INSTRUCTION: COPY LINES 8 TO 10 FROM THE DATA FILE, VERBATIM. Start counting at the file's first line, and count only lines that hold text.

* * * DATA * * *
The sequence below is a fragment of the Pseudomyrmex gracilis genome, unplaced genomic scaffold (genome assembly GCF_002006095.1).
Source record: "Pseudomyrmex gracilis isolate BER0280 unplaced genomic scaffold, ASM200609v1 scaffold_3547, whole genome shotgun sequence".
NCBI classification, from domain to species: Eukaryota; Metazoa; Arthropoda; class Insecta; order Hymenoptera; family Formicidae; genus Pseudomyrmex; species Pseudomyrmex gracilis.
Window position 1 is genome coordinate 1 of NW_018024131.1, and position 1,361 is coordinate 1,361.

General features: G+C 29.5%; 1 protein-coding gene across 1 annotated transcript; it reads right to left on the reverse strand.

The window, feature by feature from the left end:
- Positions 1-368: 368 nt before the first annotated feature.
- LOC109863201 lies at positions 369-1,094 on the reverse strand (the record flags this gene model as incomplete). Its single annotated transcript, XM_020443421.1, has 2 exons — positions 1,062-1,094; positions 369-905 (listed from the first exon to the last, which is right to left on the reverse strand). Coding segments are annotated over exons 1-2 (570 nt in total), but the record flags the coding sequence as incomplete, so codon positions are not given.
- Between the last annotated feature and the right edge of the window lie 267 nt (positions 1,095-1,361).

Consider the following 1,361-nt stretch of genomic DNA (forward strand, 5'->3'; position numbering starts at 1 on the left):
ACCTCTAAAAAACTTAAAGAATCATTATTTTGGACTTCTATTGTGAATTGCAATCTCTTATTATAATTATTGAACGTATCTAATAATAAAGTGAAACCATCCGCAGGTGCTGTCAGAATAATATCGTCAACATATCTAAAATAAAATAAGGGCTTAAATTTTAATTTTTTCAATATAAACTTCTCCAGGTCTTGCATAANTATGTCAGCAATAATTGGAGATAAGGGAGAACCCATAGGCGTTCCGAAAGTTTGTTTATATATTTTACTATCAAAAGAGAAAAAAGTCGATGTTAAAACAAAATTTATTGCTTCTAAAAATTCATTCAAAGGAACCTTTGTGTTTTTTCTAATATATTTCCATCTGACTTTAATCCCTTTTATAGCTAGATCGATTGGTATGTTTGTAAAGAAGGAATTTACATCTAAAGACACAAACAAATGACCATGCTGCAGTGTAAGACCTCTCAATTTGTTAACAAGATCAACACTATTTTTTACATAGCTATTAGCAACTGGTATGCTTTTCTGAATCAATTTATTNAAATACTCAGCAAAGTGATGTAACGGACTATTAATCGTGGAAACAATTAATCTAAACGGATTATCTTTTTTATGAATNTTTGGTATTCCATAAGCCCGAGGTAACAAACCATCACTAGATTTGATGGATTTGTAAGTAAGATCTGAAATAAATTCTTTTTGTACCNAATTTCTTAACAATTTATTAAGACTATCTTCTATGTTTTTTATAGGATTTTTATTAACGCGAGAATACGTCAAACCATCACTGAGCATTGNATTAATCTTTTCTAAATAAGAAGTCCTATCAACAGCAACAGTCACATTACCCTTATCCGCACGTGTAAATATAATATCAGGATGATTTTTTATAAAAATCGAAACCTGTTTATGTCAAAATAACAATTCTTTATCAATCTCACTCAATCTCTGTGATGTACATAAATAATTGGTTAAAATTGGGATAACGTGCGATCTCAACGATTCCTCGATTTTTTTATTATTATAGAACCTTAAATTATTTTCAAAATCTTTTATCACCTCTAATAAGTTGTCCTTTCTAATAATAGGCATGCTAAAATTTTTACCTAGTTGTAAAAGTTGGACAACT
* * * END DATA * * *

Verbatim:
- LOC109863201 lies at positions 369-1,094 on the reverse strand (the record flags this gene model as incomplete). Its single annotated transcript, XM_020443421.1, has 2 exons — positions 1,062-1,094; positions 369-905 (listed from the first exon to the last, which is right to left on the reverse strand). Coding segments are annotated over exons 1-2 (570 nt in total), but the record flags the coding sequence as incomplete, so codon positions are not given.
- Between the last annotated feature and the right edge of the window lie 267 nt (positions 1,095-1,361).

Consider the following 1,361-nt stretch of genomic DNA (forward strand, 5'->3'; position numbering starts at 1 on the left):